Our storytelling is achieved through a special mechanism in Statistical eXplorer that supports the storage of interactive events or "snapshots" through memorized interactive visualization views. A snapshot can be captured at any time during an eXplorer analytics process. Snapshots are an exceptional and important feature of our storytelling authoring analytical reasoning process. Discoveries (snapshots) can be linked into a web document using hyperlinks and applied in combination of the enormous amount of collaboration infrastructure available on the web. 

Statistics eXplorer facilitates the architecture to support means of capture, add descriptive text, save, packaging and sharing the discovery and results of a geovisual analytics process in a series of snapshots to create a "Story" (see figure below). When the button "Capture" in the Story Editor is pressed, the state of each view in Statistics eXplorer is saved together with user-defined metatext. Before closing eXplorer, the user exports the story into a XML formatted file. Team members can through descriptive text combined with interactive visualization follow the analyst's way of logical reasoning by loading selected stories. At any time a team member can access stories and apply them in Statistics eXplorer. A comprehensive story in the context of a remote collaborative sense-making activity can thus be created by the analyst through a set of linked snapshots. Users will discuss relevant issues through storytelling based on solid evidence, thus raising awareness and increasing the common knowledge on a certain phenomenon.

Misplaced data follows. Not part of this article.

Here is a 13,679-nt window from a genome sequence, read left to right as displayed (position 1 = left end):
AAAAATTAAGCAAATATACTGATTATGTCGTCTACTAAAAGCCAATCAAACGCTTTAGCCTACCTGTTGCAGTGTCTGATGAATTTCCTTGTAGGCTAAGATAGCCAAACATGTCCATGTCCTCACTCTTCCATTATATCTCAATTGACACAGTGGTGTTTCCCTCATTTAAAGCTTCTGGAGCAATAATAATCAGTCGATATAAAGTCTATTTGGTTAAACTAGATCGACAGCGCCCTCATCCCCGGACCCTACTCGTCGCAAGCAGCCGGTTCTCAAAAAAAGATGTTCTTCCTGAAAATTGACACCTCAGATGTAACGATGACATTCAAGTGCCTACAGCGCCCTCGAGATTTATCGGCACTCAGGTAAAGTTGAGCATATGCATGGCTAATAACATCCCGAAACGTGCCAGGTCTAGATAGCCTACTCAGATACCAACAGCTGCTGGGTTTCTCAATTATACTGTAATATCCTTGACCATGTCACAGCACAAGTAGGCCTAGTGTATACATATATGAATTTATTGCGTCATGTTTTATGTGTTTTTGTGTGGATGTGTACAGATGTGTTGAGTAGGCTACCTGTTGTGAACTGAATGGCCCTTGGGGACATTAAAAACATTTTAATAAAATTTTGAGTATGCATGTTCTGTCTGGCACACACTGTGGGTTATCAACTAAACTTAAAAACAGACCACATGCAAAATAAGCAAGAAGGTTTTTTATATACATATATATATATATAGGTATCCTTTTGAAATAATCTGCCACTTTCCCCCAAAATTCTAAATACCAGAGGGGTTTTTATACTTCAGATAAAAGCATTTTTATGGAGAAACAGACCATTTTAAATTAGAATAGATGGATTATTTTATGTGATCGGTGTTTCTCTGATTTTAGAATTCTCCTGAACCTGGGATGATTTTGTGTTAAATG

Snapshot and Story Editor